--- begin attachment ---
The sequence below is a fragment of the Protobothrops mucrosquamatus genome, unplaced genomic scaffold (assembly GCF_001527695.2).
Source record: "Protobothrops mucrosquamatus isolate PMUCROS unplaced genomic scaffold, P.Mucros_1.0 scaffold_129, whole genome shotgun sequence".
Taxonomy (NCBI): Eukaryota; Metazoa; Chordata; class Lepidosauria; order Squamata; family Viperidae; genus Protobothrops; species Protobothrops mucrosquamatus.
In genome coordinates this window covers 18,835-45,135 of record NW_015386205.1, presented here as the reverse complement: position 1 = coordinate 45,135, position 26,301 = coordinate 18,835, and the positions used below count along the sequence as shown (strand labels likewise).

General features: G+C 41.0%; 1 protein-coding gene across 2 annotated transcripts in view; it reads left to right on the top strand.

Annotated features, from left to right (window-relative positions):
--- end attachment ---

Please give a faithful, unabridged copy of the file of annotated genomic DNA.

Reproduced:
The sequence below is a fragment of the Protobothrops mucrosquamatus genome, unplaced genomic scaffold (assembly GCF_001527695.2).
Source record: "Protobothrops mucrosquamatus isolate PMUCROS unplaced genomic scaffold, P.Mucros_1.0 scaffold_129, whole genome shotgun sequence".
Taxonomy (NCBI): Eukaryota; Metazoa; Chordata; class Lepidosauria; order Squamata; family Viperidae; genus Protobothrops; species Protobothrops mucrosquamatus.
In genome coordinates this window covers 18,835-45,135 of record NW_015386205.1, presented here as the reverse complement: position 1 = coordinate 45,135, position 26,301 = coordinate 18,835, and the positions used below count along the sequence as shown (strand labels likewise).

General features: G+C 41.0%; 1 protein-coding gene across 2 annotated transcripts in view; it reads left to right on the top strand.

Annotated features, from left to right (window-relative positions):